Trait self-control reflects individual differences in capacities and self-regulatory skills that enable individuals to resist impulses and temptations, and engage in sustained, effortful behavior to attain long-term goal-directed outcomes [37]. Trait self-control has been consistently related to adaptive behaviors, including physical activity, across multiple contexts and populations [38]. Research has also demonstrated that behavioral effects of trait self-control may be direct, independent of intentions [39]. Such effects reflect generalized tendencies to engage in adaptive behaviors without the need for deliberation or consideration. However, a case has also been made for effects of trait self-control on behavior mediated by intentions [39]. Such effects reflect situations where individuals have to actively engage in effortful deliberation to overcome a maladaptive behavior, or engage in a new behavior, that requires deliberation. Effects of trait self-control in motivational and social cognition theories may, therefore, relate to behavior via two pathways, directly, and indirectly through intentions. Research incorporating trait self-control in the model has supported these dual effects, with direct and intention-mediated effects on physical activity participation [39].

While self-control has been identified as an independent determinant of intentions and behavior, there is also research that has linked self-control, and self-regulatory processes in general, with the forms of motivation implicated in the motivational sequence of the trans-contextual model. For example, research has highlighted that individuals reporting self-determined motives are less likely to be vulnerable to self-control failure and ego-depletion [4042], and more likely to report intentions toward, and participate in, future behaviors, including physical activity [36, 39, 43]. These findings are consistent with the self-determination theory hypothesis that autonomous motivation is ‘energizing’ and individuals with autonomous motives toward behaviors are likely to report greater capacity to perform the behavior, and hence greater self-control [36]. This hypothesis also aligns with the premise of the trans-contextual model that autonomous motives lead individuals to mobilize their resources to perform need-satisfying behaviors in future. Consistent with these proposals, it is reasonable to expect that autonomous motivation will be indirectly related to leisure-time physical activity intentions and behavior through self-control.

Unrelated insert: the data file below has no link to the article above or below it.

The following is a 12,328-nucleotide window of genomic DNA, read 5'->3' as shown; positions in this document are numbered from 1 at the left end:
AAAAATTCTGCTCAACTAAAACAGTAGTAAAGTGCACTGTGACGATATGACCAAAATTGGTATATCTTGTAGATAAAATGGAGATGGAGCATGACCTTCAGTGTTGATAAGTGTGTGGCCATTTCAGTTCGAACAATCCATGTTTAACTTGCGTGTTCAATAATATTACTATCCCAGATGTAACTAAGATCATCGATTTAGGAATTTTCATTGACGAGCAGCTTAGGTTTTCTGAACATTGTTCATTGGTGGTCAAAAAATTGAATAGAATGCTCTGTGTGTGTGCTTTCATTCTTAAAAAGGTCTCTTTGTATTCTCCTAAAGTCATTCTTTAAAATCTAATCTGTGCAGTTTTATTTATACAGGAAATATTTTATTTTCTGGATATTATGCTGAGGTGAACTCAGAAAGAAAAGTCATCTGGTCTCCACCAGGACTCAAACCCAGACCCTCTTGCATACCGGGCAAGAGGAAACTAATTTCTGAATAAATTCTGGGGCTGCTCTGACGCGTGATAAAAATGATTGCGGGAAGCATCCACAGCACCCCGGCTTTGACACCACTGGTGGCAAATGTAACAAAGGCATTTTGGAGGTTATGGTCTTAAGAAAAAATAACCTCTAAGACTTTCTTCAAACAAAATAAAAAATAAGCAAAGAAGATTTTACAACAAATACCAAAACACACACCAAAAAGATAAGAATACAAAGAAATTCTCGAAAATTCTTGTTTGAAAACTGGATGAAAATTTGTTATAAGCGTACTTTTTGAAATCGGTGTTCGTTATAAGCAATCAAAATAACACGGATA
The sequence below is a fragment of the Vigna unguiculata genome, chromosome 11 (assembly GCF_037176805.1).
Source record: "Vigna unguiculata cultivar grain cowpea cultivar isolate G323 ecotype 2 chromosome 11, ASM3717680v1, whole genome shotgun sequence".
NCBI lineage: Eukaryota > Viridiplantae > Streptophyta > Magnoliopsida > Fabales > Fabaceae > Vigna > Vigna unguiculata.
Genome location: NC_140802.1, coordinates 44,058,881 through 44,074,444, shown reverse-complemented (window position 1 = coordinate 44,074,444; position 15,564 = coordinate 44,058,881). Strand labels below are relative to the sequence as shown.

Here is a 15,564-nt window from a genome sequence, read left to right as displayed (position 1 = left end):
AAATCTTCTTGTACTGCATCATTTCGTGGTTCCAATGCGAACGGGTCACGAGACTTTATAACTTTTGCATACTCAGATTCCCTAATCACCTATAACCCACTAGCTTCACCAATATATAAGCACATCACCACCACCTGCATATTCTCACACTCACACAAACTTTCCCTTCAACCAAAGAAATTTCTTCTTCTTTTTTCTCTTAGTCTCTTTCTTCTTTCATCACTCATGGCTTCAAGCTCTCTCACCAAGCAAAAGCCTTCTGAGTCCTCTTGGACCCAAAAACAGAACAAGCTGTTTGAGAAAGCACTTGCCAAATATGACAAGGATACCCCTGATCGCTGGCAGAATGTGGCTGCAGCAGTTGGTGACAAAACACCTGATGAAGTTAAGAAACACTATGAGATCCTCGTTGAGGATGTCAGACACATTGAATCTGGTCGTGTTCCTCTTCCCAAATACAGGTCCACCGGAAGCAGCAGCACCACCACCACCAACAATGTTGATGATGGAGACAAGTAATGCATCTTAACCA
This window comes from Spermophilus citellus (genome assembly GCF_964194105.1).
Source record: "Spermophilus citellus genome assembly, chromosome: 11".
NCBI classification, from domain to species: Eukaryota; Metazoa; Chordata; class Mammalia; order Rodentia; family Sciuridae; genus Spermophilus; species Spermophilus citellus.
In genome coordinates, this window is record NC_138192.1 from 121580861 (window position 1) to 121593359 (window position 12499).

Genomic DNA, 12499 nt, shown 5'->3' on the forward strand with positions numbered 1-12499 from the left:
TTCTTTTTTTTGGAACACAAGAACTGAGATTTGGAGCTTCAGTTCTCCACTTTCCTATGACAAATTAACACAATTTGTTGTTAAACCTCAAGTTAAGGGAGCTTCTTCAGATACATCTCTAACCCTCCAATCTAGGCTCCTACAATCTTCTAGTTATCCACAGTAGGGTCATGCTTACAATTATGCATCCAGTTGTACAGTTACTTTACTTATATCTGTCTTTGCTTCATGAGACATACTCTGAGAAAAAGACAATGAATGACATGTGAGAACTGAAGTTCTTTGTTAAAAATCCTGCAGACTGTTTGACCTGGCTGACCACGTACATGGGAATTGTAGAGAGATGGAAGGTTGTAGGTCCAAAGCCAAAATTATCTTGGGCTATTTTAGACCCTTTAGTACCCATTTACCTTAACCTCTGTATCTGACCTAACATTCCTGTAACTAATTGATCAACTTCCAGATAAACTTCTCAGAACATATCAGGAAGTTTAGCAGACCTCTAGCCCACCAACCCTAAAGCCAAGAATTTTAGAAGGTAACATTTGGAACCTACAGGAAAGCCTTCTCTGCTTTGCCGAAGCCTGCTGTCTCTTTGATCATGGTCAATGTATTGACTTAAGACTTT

There is also research demonstrating that attitudes may predict behavior directly, and such direct effects may also reflect non-conscious decision making [44, 45]. The original conceptualization of the theory of planned behavior specifies that attitudes represent cognitive reflections on future participation in a target behavior and should relate to behavior mediated by intentions. However, direct effects of attitudes have been identified [45], and have been attributed to the affective or emotional component of attitude. Research separating the cognitive and affective attitude components has demonstrated independent effects. The affective component is proposed to encompass visceral approach or avoidance responses learned through behavioral experience [44]. Direct effects of attitude on behavior may reflect a further spontaneous, automatic process, which affects behavior independent of intentions.

The present study

In the present study, we aimed to extend the trans-contextual model by including self-control, habits, and attitudes as additional direct determinants of physical activity intentions and behavior participation. This extension is expected to provide additional information on the determinants of leisure-time physical activity behavior, particularly effects of constructs representing non-conscious processes not accounted for in the original model. We also applied the Bayesian analytic approach to test model effects using informative prior values for key model effects derived from a meta-analysis of the model [18]. We also capitalized on previous research on self-reported habit [36, 46] and trait self-control [38] to specify informative priors for these parameters in our test of extensions to the model. We expected to see a reduced level of uncertainty in the distributions of the parameters of the model specified for the current data when informative priors for key model parameters derived from the meta-analysis are specified, reflected in narrowed credibility intervals, compared to the distributions when non-informative priors are specified.